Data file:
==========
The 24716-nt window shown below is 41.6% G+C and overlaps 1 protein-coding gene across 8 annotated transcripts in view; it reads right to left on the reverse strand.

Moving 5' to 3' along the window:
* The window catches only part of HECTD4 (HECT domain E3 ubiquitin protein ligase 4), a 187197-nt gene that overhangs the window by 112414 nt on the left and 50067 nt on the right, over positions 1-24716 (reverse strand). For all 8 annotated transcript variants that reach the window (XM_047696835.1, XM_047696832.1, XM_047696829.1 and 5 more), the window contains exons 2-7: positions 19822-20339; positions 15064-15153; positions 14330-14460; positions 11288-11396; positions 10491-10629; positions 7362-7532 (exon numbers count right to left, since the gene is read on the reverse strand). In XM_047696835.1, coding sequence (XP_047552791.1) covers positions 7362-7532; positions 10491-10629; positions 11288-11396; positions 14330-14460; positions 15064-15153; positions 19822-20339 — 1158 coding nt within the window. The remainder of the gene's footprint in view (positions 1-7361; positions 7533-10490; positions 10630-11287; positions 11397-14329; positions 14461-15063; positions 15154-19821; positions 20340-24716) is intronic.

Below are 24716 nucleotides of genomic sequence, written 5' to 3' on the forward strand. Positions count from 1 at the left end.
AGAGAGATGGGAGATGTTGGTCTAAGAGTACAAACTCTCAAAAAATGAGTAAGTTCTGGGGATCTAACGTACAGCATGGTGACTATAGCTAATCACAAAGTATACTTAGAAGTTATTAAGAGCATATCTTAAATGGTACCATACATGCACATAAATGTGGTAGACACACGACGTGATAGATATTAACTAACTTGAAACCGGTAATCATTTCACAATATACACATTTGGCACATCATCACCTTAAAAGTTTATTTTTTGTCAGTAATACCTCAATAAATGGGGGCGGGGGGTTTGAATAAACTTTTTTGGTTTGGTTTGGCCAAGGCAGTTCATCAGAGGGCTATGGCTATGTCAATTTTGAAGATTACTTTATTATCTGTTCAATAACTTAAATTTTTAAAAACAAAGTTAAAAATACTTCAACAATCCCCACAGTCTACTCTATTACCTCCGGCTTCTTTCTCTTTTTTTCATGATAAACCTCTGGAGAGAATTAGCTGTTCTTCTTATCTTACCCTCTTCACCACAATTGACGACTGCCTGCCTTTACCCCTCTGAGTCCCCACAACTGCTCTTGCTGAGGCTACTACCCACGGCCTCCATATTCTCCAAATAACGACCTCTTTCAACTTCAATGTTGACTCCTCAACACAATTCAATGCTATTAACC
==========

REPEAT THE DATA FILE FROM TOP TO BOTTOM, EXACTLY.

The 24716-nt window shown below is 41.6% G+C and overlaps 1 protein-coding gene across 8 annotated transcripts in view; it reads right to left on the reverse strand.

Moving 5' to 3' along the window:
* The window catches only part of HECTD4 (HECT domain E3 ubiquitin protein ligase 4), a 187197-nt gene that overhangs the window by 112414 nt on the left and 50067 nt on the right, over positions 1-24716 (reverse strand). For all 8 annotated transcript variants that reach the window (XM_047696835.1, XM_047696832.1, XM_047696829.1 and 5 more), the window contains exons 2-7: positions 19822-20339; positions 15064-15153; positions 14330-14460; positions 11288-11396; positions 10491-10629; positions 7362-7532 (exon numbers count right to left, since the gene is read on the reverse strand). In XM_047696835.1, coding sequence (XP_047552791.1) covers positions 7362-7532; positions 10491-10629; positions 11288-11396; positions 14330-14460; positions 15064-15153; positions 19822-20339 — 1158 coding nt within the window. The remainder of the gene's footprint in view (positions 1-7361; positions 7533-10490; positions 10630-11287; positions 11397-14329; positions 14461-15063; positions 15154-19821; positions 20340-24716) is intronic.

Below are 24716 nucleotides of genomic sequence, written 5' to 3' on the forward strand. Positions count from 1 at the left end.
AGAGAGATGGGAGATGTTGGTCTAAGAGTACAAACTCTCAAAAAATGAGTAAGTTCTGGGGATCTAACGTACAGCATGGTGACTATAGCTAATCACAAAGTATACTTAGAAGTTATTAAGAGCATATCTTAAATGGTACCATACATGCACATAAATGTGGTAGACACACGACGTGATAGATATTAACTAACTTGAAACCGGTAATCATTTCACAATATACACATTTGGCACATCATCACCTTAAAAGTTTATTTTTTGTCAGTAATACCTCAATAAATGGGGGCGGGGGGTTTGAATAAACTTTTTTGGTTTGGTTTGGCCAAGGCAGTTCATCAGAGGGCTATGGCTATGTCAATTTTGAAGATTACTTTATTATCTGTTCAATAACTTAAATTTTTAAAAACAAAGTTAAAAATACTTCAACAATCCCCACAGTCTACTCTATTACCTCCGGCTTCTTTCTCTTTTTTTCATGATAAACCTCTGGAGAGAATTAGCTGTTCTTCTTATCTTACCCTCTTCACCACAATTGACGACTGCCTGCCTTTACCCCTCTGAGTCCCCACAACTGCTCTTGCTGAGGCTACTACCCACGGCCTCCATATTCTCCAAATAACGACCTCTTTCAACTTCAATGTTGACTCCTCAACACAATTCAATGCTATTAACC